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I am wanting to replace the AC compressor and receiver drier myself. So, I took my Honda Accord 2007 EX V6 to a local Firestone to have the refrigerant taken out. I inquired about the right amount of compressor oil to put in it. They informed me that I don't need to worry, that whatever is in the new compressor, the machine with detect it and put the right amount with the refrigerant.

Is that true?

  • Wrong. What you really want to do is to remove the old compressor, drain any oil from it and put the same amount of new oil into the new compressor after fully draining it, then rotate the clutch hub 10 times when it's installed. Anything else is asking for trouble. Tell them to not put any oil inside and have a voice recorder inside your pocket as you do, without letting them know, so that you can sue them if they do anything wrong with the oil (provided this course of action is legal where you live, of course). I guess you're letting them handle the refrigerant charge (highly recommended). – Al_ Aug 28 at 8:46
  • The old receiver will have some oil inside too. Drain as much as you can from it, measure it and pour this quantity of oil into the new compressor too, in addition to the quantity that was drained from the old compressor – Al_ Aug 28 at 8:50
  • If you're replacing the compressor and drier, you might as well do a proper flush, in which case you can assume you have no oil in your system. After closing up the system and pulling a vacuum on it to confirm air-tightness, you can just put in the appropriate amount of PAG oil into your compressor, or you can buy R134a with a predetermined amount of PAG oil included, and top up with oil from a bottle. – Huesmann Sep 4 at 18:22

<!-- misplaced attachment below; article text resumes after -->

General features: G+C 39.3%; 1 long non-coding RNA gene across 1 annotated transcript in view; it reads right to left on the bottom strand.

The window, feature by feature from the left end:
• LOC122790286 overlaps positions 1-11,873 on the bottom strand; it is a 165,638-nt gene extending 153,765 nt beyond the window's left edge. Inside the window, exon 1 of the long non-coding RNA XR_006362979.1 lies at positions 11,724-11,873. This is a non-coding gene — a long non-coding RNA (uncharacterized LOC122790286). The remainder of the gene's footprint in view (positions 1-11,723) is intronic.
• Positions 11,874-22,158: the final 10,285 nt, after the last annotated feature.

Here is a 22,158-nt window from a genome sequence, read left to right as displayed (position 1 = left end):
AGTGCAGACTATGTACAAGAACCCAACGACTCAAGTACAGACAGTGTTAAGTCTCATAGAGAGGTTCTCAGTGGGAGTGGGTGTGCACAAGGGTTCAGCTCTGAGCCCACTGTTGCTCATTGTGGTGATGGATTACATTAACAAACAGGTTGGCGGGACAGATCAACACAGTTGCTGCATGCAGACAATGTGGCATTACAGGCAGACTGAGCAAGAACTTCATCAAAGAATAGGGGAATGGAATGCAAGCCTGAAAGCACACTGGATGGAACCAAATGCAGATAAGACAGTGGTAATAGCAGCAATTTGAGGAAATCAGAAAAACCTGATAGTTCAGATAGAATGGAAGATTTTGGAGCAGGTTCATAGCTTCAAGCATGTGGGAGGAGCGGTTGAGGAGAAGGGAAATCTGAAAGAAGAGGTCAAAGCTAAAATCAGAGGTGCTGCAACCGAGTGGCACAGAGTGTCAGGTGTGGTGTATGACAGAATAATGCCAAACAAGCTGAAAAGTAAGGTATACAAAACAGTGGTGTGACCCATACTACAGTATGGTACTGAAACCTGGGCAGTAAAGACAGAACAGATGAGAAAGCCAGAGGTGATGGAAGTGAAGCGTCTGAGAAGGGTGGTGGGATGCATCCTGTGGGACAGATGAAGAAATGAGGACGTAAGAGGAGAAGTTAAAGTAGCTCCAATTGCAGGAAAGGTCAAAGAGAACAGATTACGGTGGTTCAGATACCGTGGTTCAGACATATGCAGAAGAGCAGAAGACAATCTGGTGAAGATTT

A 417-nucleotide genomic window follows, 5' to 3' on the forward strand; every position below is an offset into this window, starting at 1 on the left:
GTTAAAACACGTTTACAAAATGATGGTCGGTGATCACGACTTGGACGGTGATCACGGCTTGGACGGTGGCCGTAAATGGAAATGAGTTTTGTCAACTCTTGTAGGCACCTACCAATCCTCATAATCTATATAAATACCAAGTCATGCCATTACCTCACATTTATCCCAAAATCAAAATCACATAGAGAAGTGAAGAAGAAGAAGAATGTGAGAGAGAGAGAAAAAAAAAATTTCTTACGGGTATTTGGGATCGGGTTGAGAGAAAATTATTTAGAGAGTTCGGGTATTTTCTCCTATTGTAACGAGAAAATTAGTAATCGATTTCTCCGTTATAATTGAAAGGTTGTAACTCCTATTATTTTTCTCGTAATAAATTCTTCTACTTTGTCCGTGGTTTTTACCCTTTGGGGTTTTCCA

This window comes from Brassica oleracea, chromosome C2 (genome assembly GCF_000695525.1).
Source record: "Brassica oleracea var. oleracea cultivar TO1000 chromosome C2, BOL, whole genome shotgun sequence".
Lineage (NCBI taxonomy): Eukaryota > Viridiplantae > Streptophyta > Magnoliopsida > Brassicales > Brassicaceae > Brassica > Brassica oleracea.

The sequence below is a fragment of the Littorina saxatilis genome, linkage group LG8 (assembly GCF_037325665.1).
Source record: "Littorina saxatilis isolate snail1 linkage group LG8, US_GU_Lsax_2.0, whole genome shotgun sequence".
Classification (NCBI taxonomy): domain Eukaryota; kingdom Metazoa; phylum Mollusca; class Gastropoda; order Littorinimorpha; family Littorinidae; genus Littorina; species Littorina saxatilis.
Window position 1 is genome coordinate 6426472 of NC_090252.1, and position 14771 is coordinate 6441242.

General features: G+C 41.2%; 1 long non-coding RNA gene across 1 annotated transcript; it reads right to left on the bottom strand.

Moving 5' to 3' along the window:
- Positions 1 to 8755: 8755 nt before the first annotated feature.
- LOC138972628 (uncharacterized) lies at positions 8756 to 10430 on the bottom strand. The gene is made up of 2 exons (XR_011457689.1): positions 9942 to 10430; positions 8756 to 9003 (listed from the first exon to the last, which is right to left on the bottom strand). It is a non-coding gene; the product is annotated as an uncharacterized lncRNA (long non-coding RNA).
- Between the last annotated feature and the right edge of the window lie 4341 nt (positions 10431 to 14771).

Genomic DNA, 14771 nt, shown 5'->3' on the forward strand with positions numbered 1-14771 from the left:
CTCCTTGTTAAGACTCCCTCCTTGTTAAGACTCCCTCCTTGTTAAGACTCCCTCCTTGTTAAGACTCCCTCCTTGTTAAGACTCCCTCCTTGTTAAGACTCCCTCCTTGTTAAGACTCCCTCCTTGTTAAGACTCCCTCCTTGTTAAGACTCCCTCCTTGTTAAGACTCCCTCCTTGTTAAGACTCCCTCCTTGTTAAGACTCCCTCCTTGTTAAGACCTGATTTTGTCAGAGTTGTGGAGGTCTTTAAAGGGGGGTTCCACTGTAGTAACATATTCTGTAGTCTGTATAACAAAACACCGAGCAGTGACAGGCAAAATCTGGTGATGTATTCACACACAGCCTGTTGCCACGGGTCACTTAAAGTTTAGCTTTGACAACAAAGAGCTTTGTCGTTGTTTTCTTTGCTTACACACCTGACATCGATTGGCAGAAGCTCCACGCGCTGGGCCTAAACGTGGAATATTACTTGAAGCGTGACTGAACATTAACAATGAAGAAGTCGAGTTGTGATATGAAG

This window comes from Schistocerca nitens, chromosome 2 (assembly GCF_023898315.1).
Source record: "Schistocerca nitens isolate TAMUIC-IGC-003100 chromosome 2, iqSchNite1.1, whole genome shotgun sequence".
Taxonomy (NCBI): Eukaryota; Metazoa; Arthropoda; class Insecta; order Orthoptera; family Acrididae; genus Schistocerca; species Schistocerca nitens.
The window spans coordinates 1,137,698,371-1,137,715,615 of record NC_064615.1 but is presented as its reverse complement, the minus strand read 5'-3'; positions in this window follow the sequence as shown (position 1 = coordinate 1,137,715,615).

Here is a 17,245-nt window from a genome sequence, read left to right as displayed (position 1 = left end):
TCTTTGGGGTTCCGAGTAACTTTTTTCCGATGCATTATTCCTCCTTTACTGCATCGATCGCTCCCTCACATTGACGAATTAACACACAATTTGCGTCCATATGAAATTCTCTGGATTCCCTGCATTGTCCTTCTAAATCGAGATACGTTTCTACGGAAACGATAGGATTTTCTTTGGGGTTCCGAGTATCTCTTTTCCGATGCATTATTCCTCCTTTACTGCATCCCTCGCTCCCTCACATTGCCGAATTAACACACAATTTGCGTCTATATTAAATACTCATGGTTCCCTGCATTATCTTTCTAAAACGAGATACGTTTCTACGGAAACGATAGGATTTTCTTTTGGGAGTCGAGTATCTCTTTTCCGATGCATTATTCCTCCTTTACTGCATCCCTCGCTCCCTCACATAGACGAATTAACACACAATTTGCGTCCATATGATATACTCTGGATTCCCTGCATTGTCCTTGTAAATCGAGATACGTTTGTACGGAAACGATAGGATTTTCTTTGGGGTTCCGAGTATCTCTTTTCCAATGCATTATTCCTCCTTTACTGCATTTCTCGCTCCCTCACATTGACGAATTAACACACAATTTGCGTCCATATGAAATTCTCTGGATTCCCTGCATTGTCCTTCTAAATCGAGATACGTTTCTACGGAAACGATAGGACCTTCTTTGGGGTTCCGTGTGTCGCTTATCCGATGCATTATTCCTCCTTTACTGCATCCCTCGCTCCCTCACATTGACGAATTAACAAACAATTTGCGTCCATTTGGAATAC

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Unless there is a new miracle machine, that answer is flat wrong. How does the machine "detect" the amount of oil charge shipped with the compressor? How does it know if the compressor is new, or original?? Horsefeathers!

Usually you are required to drain as much oil out of the old compressor as possible into a measuring cup or graduated cylinder, and then drain ALL the oil out of the new compressor (into something clean), and then replace (match) the exact SAME amount into the new compressor that was drained and measured from the old compressor.

This insures fairly close matching of the total system oil charge, as there are several places (evaporator, condenser, receiver-dryer) that can harbor oil. Since the new compressor usually comes with a full vehicle oil charge (the documentation will tell you), installing the new compressor without removing the appropriate amount will result in too much oil in the system. Depending on the capacity of the system and how much extra oil was added, this can result in anything from no difference, poor cooling performance, all the way to severe belt drive and/or compressor damage.

The machine would have to be clairvoyant, and would need to remove excess oil shipped with the new compressor - not add more with the refrigerant charge.

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